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Sudbury Wacky Wings owner ‘heartbroken’ restaurant being expropriated, vows to reopen


While he’s a big supporter of what the city has planned for downtown, the owner of Wacky Wings on Shaughnessy Street says he and his staff are “heartbroken” they are being forced out of their location.

Craig Burgess said he had hoped his restaurant could be incorporated into Sudbury’s plans to redevelop the area.

“Our preference would be to stay in the current location,” Burgess said in an email interview. “It is heartbreaking for us and our dedicated team to learn this news.”

“We offered to be relocated within the landscape of the events centre or surrounding property in order to try and keep costs down to relocate, but unfortunately that was not something they were ready or able to entertain.”

In October, city council voted to spend $12 million to acquire properties within a two-block radius of Sudbury Arena, including businesses such as Wacky Wings, Alexandria's, the Dog House Sports Bar and Eatery, Old Rock Coffee and Golden Grain Bakery.

Mayor Paul Lefebvre said the decision was made to boost tourism and economic growth.

"We believe in our city, we believe in our future,” Lefebvre said at the time.

“We believe in our downtown, so that’s why we are going ahead and making that investment.”

Because they were unable to reach an agreement, however, Wacky Wings is being expropriated by the city. Burgess said they were willing to strike a deal, but they disagreed about the costs they would face when forced to relocate.

While he’s a big supporter of what the city has planned for downtown, the owner of Wacky Wings on Shaughnessy Street says he and his staff are 'heartbroken' they are being forced out of their location. (Darren MacDonald/CTV News)

“We certainly support the idea of a new events centre for the City of Sudbury and believe it will be exciting for the city once it is completed,” he said.

“That being said, it is not our choice to leave and through the negotiations, the disparity in costs has really been the main sticking point. I certainly could be wrong, but the costs have escalated so much to build, renovate, etc. across the country and I believe that what was put forth for compensation to relocate would not make us ‘whole’ and our understanding is that is what is required by law.”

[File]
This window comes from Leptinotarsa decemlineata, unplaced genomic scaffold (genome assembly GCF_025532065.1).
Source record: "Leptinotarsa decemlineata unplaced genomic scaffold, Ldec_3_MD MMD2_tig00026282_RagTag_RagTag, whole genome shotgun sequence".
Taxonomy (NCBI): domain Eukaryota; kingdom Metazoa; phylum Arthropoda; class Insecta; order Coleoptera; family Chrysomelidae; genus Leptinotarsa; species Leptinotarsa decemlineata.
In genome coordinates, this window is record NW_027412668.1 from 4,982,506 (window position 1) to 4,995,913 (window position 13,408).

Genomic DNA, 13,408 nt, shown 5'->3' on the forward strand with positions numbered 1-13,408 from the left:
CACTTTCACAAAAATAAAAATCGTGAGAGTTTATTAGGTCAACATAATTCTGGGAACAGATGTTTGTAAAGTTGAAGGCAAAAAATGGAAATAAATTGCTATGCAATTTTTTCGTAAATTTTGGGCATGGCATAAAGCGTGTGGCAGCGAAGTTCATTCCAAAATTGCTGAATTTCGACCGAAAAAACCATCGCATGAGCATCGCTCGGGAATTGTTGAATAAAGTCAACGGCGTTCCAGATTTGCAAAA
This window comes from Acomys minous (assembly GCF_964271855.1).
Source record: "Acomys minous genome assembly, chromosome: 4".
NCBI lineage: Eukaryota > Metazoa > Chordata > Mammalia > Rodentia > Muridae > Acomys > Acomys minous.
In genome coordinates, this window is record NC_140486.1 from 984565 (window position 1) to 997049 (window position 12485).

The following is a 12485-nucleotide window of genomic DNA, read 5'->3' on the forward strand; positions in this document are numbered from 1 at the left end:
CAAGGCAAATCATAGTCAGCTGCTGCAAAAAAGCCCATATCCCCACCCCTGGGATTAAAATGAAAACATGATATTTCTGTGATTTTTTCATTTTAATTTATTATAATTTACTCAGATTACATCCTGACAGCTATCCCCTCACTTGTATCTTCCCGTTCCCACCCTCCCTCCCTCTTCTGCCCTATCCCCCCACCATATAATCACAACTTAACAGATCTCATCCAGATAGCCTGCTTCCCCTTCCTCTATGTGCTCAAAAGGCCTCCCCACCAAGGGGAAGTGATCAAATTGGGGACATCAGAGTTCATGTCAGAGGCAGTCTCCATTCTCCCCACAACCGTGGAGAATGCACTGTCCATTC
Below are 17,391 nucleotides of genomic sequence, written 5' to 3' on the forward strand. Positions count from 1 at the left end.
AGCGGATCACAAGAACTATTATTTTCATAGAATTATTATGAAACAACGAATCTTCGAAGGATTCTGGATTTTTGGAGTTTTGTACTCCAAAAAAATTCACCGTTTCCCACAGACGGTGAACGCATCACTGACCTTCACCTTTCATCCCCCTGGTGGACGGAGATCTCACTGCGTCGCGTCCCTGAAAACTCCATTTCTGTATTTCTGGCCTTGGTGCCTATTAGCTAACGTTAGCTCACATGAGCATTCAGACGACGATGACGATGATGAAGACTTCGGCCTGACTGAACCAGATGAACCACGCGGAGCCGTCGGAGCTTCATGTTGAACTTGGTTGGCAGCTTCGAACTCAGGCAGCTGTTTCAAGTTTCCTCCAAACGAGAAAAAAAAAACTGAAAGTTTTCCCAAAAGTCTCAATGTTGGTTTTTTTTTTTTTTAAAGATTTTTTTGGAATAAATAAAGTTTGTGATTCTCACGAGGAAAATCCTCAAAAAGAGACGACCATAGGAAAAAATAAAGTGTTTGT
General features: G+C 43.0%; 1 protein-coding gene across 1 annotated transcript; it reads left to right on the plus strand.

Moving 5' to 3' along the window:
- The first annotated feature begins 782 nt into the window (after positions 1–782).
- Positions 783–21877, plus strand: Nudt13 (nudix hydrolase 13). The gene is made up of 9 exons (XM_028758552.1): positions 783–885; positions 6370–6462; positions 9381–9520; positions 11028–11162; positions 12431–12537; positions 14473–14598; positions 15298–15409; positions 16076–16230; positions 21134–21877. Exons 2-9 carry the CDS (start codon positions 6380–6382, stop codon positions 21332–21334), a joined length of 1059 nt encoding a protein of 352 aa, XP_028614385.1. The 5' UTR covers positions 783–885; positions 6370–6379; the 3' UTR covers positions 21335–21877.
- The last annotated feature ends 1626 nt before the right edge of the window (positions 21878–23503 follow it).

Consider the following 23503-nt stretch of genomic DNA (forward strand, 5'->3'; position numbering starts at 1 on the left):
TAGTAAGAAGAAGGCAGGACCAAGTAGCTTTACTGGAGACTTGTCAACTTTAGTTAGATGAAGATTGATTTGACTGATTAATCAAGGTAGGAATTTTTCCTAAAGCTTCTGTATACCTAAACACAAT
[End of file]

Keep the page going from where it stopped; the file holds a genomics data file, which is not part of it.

Negotiations began last spring, Burgess said, and stalled on a disagreement of the costs the restaurant would face in relocating. The restaurant’s unique log cottage look is expensive to replicate, he said.

“The lumber is not square and anyone that knows about woodworking, knows that the cost to do specialty cuts of such lumber is substantially higher than that of square lumber,” he said.


“Of course in addition, many other factors we believe will drive the cost up to relocate. Unfortunately, pricing is substantially higher right now for almost anything and makes the process much more complicated to come to an agreement.”

While unable to strike a deal, Burgess said he has had positive dealings with the city and he hopes “that continues as we work towards a mutual path forward.”

The restaurant has operated for about 13 years in the location and Burgess said they hope they won’t be closed for long.

“We have many children that have fond memories of eating and playing games in our location years ago and now stop in for wings and beer,” he said.

“It's kind of cool hearing those stories and we certainly intend to open back up as soon as possible.”

City council will vote on the land expropriation at its Dec. 5 meeting. An update on the project will be presented to city council in March. Top Stories

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